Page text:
A conference about the nature of exhibiting and the politics of collecting in Germany in the first years after the Second World War, organised by the Museum Ludwig in Cologne.
In 1946 the Cologne lawyer, Joseph Haubricht, donated his collection of modern art to the Wallraf-Richarz Museum in Cologne which became the foundation of the Museum's modern art collection. Recently, the collection has been thoroughly researched and is being newly presented in the Museum Ludwig where it has been housed since 1986.
In the Symposium, Haubricht and his donation will be placed into the wider context of the period - with the central question of how were Germany museum collections built up in the period 1945-1955. What were the specific motives, driving forces and institutional frameworks for this Germany-wide reconstruction of museums? How did this relate to the wider situation of the time? Which criteria determined acquisition policies? To what extent was contemporary art collection in parallel with the rehabilitation of modern work from the earlier part of the century? To what extent did the occupying forces have any cultural and political influence?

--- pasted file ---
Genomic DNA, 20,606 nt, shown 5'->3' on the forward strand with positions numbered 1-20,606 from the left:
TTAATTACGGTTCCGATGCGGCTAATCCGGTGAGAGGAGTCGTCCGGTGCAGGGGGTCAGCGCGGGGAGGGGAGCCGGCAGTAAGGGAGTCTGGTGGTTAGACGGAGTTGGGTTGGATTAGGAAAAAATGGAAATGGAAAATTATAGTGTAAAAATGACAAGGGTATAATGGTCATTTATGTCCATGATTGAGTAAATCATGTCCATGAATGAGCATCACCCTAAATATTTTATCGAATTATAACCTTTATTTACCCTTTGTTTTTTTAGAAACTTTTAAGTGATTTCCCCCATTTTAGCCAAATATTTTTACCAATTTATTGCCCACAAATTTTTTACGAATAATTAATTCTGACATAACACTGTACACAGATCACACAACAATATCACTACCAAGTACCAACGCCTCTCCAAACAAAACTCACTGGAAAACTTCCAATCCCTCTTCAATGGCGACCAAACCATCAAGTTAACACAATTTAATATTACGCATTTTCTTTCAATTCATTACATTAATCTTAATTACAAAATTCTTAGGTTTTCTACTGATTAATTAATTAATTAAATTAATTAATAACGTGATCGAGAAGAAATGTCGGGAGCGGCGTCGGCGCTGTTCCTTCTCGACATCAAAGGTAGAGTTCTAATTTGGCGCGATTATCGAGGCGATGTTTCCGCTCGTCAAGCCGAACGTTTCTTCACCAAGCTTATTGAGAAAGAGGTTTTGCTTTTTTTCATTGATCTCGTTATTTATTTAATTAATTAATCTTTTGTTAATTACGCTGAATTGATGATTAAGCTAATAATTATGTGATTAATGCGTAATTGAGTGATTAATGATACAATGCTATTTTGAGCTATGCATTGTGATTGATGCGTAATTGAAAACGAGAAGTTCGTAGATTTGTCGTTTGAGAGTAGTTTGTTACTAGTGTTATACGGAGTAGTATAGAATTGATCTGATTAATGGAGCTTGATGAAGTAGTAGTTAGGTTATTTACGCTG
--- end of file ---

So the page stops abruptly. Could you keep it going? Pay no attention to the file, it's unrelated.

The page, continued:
The Symposium will include contributions about museums, art theory and the reception of modern art in Germany post-war. It aims to provide a first representative profile of the activities of museums in collecting in the post-war period.
To see the programme of speakers and subjects, click here.
The Symposium is open to the public and entry is free. To register, email firstname.lastname@example.org.